It all started with a challenge…
In the fall of 2005, motivated by a desire to support local farmers, eat ecologically for the future of our environment, and support resilient economies, a small group of seacoast area farmers and consumers embarked on their first “Eat Local Challenge”, the goal being to eat only foods produced within 100 miles of their home. While the fun and challenging exercise proved there were more foods being produced than was immediately apparent, the group knew that eating locally could have a bigger impact if more people could get involved.
In 2006, Seacoast Eat Local began as a grassroots group, and produced the first edition of Seacoast Harvest, then a four page black and white guide. A website quickly followed as Seacoast Eat Local worked to find and share information about all the locally grown food that could be bought through farmers’ markets, farm stands, and CSAs. Just prior to Thanksgiving of 2006, a day full of driving to farms to gather holiday ingredients prompted the thought, just why do the markets close during winter? And the concept for Winter Farmers’ Markets was born.
And a seed was planted…
Much planning and risk taking on the behalf of farmers growing for a new season resulted in the launch of the Winter Farmers’ Market series in November 2007. Two markets were planned for that year, with a third added in February due to overwhelming success and demand. In the 2008 – 2009 season, 6 markets were held while we searched for larger locations to accommodate the increased interest by farmers and food producers looking to expand their sales and increase the diversity of products available all year long. By the 2009 – 2010 season, we were up to hosting a dozen markets a year in the two locations we are currently in, Wentworth Greenhouses and the Exeter High School.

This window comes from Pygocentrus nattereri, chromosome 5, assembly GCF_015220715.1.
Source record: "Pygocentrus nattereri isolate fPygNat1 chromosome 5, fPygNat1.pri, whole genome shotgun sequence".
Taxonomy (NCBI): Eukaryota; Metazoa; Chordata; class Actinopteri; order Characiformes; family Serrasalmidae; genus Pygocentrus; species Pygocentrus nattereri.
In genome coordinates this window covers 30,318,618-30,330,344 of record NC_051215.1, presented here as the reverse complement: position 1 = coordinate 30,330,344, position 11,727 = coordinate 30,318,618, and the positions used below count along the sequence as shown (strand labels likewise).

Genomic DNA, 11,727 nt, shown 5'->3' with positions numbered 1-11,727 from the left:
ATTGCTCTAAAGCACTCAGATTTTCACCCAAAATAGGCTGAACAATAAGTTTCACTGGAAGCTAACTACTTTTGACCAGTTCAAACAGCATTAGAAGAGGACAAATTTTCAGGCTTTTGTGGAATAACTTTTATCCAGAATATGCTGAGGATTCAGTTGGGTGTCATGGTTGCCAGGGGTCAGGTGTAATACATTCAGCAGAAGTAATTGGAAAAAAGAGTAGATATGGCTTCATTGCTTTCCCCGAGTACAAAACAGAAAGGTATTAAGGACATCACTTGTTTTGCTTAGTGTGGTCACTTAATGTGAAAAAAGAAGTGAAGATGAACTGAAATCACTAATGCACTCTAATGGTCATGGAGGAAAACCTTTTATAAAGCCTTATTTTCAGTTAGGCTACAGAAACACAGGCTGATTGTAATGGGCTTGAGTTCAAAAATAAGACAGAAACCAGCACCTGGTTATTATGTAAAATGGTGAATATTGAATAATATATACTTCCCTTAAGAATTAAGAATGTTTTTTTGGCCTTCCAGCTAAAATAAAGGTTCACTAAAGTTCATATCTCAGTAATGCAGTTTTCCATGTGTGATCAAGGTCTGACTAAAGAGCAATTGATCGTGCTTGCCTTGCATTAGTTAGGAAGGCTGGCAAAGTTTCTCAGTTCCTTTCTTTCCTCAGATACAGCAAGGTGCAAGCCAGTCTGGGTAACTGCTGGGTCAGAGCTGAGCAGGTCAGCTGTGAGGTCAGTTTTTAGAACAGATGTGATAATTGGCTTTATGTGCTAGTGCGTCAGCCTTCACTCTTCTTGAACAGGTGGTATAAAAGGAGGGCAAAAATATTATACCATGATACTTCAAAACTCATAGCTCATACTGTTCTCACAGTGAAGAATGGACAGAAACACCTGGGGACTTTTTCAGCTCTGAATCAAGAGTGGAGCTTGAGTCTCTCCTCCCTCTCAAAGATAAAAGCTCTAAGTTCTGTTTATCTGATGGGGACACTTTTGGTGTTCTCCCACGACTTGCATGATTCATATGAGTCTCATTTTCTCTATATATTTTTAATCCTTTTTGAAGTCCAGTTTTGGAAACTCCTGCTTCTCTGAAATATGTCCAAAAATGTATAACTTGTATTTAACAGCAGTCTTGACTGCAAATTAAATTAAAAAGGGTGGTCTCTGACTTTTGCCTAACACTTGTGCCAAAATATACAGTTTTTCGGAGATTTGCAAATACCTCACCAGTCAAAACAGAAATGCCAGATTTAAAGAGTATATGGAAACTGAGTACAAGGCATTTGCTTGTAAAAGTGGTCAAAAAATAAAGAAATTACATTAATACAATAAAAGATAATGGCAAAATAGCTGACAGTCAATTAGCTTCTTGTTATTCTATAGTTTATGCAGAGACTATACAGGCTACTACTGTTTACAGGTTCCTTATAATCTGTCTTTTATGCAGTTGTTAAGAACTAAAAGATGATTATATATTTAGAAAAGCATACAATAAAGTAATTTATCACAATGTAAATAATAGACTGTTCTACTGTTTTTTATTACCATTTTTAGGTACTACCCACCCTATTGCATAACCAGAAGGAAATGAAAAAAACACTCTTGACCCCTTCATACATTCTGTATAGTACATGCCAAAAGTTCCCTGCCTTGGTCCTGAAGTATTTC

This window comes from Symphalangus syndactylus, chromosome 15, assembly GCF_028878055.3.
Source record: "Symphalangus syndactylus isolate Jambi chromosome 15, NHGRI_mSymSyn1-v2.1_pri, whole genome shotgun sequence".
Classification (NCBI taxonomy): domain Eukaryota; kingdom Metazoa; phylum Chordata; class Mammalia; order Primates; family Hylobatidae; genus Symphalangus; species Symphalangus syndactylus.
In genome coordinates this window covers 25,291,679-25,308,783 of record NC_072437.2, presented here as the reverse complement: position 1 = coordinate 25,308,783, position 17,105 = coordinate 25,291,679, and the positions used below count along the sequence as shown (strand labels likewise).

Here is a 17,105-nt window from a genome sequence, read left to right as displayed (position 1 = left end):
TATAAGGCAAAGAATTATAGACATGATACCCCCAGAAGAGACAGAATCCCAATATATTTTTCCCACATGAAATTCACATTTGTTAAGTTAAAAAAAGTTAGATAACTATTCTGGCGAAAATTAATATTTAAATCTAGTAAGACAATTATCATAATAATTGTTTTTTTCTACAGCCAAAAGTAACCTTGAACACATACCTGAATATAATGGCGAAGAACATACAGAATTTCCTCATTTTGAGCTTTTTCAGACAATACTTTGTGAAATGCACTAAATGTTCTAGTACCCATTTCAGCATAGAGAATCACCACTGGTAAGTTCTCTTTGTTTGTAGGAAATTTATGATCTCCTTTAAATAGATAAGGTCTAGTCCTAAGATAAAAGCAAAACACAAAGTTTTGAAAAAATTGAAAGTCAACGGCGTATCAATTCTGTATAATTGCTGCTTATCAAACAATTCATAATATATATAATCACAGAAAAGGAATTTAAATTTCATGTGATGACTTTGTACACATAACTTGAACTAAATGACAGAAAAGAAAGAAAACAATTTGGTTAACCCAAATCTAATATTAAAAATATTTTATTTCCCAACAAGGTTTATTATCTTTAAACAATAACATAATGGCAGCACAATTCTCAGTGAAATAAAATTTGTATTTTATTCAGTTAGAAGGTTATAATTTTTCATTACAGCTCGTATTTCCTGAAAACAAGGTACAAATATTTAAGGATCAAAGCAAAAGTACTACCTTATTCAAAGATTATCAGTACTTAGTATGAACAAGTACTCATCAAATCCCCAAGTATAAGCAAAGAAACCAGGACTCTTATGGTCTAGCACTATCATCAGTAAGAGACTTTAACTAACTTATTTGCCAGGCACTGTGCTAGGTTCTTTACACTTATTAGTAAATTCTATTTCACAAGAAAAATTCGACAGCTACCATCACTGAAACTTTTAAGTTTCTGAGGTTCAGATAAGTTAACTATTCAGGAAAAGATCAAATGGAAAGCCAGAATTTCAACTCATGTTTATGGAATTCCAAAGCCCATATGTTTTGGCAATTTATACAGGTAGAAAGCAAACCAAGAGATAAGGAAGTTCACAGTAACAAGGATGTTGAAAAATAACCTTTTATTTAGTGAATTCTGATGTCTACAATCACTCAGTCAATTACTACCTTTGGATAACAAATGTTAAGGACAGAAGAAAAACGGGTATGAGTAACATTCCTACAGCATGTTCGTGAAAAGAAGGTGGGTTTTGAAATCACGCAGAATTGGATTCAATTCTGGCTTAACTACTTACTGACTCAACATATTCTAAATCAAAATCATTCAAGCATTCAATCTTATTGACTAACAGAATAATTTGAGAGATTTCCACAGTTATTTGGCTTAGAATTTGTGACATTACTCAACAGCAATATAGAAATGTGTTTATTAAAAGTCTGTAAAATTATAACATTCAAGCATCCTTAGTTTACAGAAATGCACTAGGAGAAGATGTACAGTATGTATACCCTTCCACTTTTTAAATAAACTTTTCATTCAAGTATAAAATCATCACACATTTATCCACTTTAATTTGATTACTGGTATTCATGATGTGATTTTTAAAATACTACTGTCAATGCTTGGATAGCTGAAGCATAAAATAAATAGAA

In time, that seed grew…
As the Winter Farmers Markets and Seacoast Harvest grew, Seacoast Eat Local became integral in supporting many diverse local food and agriculture initiatives, including supporting work to connect fisheries to direct to consumer markets, involvement in research for winter growing and sales, and supporting many events and projects with the goal of getting everyone to eat locally all year long.
Early on, it was clear that more action would be needed if we were to reach everyone in our community. Low-income community members were not able to access the farmers’ markets to purchase fresh foods, and Seacoast Eat Local wanted to change that. After several years of research and planning, we launched our first SNAP farmers’ market pilot in November of 2011 at the winter farmers’ markets and have continued to grow the program continuously with plans for even more future expansion.
To learn more visit these pages: Our Programs, Our Staff, Our Board and view our e-mail newsletter archives.
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Seacoast Eat Local is a member of the New Hampshire Farmers’ Market Association, Farmers Market Coalition, and the New Hampshire Center for Nonprofits.